Excellent news: the tide is rising against the Vatican in Ireland. More people are speaking out, the newspapers are publishing pictures of the pope labeled “persona non grata”, there’s a simmering resentment everywhere. It’s leading to comments like this one, which sees a secular Ireland coexisting with religious sentiment, but no longer with the long arm of the Vatican meddling with the state.
Such sweeping changes could occur in what was once Catholic Ireland: the state could become as secularist as France, with all allusion to the Almighty officially excised. Yet even in France, the holy days continue, with Pentecost and Ascension and All Saints, and Lourdes attracting millions.
The Church in Ireland will never be what it was, but the faith, at grassroots level, will not disappear. The people will climb the holy mountain of St Patrick, and come in their thousands to the shrine of Our Lady at Knock, and beggar themselves to provide children with first communion regalia; and when there is a tragedy in a small town, the church and parish priest will still be at the centre of the community, offering age-old comforts, not of the Vatican, but of the faith.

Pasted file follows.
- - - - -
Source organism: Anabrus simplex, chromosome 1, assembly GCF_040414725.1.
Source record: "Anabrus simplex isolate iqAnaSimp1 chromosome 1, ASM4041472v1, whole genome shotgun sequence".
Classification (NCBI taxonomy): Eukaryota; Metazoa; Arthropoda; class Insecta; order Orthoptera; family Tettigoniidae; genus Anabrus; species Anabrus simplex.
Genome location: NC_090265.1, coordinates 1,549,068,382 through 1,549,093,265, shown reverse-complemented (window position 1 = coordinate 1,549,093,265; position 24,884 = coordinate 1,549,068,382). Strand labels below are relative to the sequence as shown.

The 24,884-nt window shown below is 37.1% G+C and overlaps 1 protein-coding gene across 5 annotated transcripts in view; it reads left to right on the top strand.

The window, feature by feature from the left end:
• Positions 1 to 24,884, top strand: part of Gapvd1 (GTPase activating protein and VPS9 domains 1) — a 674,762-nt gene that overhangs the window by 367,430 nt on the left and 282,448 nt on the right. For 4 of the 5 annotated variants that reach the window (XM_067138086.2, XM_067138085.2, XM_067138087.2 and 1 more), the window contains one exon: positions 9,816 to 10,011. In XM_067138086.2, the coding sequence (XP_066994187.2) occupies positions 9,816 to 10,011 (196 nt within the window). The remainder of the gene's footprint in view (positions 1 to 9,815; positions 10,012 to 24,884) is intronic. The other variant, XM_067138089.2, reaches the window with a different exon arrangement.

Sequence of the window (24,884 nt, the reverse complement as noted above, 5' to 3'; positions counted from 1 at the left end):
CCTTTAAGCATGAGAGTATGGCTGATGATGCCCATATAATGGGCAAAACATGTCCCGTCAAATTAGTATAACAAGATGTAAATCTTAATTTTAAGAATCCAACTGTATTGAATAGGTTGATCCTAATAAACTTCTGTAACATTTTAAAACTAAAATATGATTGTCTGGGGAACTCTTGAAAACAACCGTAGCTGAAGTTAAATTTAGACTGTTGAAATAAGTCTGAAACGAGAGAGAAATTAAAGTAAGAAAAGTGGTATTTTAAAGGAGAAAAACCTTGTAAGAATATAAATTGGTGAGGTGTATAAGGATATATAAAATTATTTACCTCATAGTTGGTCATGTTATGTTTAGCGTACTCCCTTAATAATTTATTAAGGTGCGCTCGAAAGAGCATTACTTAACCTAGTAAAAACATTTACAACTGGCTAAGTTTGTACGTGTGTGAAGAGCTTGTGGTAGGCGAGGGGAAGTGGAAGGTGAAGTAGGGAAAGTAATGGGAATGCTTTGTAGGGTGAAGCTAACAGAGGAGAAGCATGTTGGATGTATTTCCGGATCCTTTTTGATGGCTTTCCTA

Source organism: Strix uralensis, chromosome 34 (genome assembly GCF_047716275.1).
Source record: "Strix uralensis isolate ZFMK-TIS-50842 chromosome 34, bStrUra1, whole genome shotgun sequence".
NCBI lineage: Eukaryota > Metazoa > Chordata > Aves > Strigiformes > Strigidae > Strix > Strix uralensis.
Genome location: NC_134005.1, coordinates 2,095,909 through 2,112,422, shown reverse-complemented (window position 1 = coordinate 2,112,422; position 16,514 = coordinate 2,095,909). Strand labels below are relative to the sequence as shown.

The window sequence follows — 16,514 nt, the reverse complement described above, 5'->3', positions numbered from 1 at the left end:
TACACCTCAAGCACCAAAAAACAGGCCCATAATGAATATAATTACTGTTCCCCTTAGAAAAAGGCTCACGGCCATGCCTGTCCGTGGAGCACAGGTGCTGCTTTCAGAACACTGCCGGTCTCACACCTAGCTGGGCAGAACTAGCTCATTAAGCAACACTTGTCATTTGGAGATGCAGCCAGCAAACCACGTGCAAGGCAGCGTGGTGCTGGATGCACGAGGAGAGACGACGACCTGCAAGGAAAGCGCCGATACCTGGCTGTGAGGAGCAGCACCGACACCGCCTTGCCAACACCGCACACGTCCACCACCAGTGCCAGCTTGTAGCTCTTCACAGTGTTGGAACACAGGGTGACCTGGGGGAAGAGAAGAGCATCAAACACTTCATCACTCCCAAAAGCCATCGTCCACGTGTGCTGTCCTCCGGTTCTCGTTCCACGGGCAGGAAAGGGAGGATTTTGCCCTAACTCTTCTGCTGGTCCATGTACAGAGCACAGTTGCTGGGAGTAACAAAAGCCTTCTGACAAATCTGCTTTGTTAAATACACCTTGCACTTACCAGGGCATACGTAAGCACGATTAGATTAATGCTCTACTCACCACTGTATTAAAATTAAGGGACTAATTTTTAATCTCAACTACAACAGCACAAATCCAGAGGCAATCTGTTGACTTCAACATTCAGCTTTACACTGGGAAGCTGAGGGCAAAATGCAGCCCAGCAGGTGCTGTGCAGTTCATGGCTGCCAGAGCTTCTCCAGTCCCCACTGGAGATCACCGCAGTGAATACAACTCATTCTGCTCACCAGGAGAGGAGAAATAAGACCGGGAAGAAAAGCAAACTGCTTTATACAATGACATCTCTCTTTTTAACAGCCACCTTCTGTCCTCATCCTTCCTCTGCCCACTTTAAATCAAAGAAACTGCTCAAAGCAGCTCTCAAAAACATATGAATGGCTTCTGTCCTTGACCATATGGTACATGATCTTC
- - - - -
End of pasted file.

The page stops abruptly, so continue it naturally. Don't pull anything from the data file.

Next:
I could live with that kind of arrangement. I detest faith and think it’s a poison of the mind, but I’m not going to march into people’s homes and tell them what they must believe. Atheist resentment is over the fact that in countries like mine, religion motivates bad policy and excessive meddling in people’s private lives.
The Vatican is not happy with Ireland, which is also cool. The pope’s ambassador to Ireland has been withdrawn — which probably causes about as much regret and despair to the Republic as when the English left.